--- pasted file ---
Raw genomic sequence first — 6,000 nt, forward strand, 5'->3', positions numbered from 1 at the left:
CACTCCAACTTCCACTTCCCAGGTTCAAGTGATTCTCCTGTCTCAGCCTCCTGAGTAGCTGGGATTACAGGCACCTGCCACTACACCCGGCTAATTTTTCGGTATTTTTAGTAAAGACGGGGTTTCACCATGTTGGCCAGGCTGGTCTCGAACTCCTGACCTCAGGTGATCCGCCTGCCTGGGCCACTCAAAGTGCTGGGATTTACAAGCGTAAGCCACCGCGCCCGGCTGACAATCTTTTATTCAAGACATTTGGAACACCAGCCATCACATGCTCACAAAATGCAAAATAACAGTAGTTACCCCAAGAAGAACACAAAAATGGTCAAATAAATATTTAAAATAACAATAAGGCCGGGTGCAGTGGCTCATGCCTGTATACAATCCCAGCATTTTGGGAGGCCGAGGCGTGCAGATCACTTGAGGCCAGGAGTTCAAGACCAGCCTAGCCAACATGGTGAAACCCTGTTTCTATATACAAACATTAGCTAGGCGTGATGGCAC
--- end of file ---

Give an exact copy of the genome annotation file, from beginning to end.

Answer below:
Raw genomic sequence first — 6,000 nt, forward strand, 5'->3', positions numbered from 1 at the left:
CACTCCAACTTCCACTTCCCAGGTTCAAGTGATTCTCCTGTCTCAGCCTCCTGAGTAGCTGGGATTACAGGCACCTGCCACTACACCCGGCTAATTTTTCGGTATTTTTAGTAAAGACGGGGTTTCACCATGTTGGCCAGGCTGGTCTCGAACTCCTGACCTCAGGTGATCCGCCTGCCTGGGCCACTCAAAGTGCTGGGATTTACAAGCGTAAGCCACCGCGCCCGGCTGACAATCTTTTATTCAAGACATTTGGAACACCAGCCATCACATGCTCACAAAATGCAAAATAACAGTAGTTACCCCAAGAAGAACACAAAAATGGTCAAATAAATATTTAAAATAACAATAAGGCCGGGTGCAGTGGCTCATGCCTGTATACAATCCCAGCATTTTGGGAGGCCGAGGCGTGCAGATCACTTGAGGCCAGGAGTTCAAGACCAGCCTAGCCAACATGGTGAAACCCTGTTTCTATATACAAACATTAGCTAGGCGTGATGGCAC